Sriwijaya Air crash places Indonesia’s aviation safety under fresh spotlight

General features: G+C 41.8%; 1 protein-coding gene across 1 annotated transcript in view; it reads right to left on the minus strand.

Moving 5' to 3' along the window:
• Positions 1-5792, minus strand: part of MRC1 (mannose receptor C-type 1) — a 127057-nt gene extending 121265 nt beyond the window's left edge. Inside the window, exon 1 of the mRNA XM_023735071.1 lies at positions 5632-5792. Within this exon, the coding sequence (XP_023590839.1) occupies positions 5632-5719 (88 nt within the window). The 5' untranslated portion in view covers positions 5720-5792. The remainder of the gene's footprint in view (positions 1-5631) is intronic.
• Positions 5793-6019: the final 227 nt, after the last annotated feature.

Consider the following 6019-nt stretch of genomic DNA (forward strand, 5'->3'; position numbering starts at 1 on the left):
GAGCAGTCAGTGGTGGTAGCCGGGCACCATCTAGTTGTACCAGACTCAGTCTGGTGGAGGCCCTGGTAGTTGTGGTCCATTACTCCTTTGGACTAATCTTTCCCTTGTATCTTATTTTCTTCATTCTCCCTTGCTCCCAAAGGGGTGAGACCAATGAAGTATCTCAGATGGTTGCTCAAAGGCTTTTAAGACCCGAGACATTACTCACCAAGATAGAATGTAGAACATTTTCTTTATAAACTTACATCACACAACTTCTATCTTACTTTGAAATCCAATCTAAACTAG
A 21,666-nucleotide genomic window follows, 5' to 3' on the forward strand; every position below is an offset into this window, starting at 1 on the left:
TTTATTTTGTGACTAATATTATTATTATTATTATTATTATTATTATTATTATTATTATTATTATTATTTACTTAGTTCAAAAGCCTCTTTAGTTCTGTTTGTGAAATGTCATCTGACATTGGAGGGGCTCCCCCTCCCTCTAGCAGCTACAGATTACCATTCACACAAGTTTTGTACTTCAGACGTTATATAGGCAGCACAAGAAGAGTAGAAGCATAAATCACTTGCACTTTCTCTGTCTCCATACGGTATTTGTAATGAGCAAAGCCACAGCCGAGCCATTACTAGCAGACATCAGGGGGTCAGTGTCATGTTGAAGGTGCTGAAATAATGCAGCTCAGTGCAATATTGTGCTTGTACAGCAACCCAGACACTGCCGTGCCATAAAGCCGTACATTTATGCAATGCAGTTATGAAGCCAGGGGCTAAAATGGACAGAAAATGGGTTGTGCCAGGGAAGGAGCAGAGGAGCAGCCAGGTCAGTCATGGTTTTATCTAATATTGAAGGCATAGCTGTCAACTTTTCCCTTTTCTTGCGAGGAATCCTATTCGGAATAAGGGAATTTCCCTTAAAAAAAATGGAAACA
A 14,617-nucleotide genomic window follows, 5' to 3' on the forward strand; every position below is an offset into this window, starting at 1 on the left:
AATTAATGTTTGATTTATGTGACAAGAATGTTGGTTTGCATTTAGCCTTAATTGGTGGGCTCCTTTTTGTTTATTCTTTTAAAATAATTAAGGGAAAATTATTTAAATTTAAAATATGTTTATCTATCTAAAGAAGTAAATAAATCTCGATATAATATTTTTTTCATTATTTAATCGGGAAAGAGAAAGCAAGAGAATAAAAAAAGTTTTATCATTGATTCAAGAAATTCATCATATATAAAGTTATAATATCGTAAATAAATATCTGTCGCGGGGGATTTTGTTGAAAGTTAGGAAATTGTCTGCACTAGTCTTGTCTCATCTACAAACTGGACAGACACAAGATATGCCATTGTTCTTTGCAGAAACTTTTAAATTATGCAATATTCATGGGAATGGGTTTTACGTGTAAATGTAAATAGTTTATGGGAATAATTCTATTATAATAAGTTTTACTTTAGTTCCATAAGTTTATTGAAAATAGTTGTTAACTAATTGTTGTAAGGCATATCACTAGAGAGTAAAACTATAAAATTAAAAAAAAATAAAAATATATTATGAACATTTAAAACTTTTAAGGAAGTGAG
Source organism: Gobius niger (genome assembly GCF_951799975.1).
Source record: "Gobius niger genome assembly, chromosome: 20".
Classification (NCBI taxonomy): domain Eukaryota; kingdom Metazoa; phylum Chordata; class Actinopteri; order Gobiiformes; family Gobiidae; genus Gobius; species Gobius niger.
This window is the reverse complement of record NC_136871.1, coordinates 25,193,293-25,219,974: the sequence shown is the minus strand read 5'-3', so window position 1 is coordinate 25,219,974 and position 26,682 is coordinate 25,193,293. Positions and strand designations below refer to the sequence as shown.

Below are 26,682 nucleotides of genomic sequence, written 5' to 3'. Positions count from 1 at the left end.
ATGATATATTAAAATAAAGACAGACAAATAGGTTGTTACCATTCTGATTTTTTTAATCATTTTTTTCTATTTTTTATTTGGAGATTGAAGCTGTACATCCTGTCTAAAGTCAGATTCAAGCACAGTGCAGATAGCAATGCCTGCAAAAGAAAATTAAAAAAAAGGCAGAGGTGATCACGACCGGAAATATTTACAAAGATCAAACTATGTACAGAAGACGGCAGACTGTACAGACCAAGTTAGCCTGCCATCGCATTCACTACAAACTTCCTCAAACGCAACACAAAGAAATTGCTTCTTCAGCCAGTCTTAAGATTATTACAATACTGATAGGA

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The crash of the Sriwijaya flight, operated by a Boeing Co 737-500, follows the loss of a Lion Air 737 MAX in October 2018, which contributed to a global grounding of the model.The Lion Air crash, which killed 189 people, was an outlier in that it mainly revealed fundamental issues with the plane model and triggered a worldwide safety crisis for Boeing. Even excluding the deaths from that crash, Indonesia would rank above Russia if there are no survivors from Saturday's crash.Indonesia, an archipelago of thousands of islands, is highly dependent on air travel and its safety issues illustrate the challenge relatively new carriers face as they try to keep pace with unstoppable demand for air travel in developing nations while striving for standards that mature markets took decades to reach.From 2007 to 2018, the European Union banned Indonesian airlines following a series of crashes and reports of deteriorating oversight and maintenance. The United States lowered its Indonesia safety evaluation to Category 2, meaning its regulatory system was inadequate, between 2007 and 2016.Indonesia's air safety record has improved in recent years, receiving a favourable evaluation by the United Nations aviation agency in 2018. But in a country with a large more...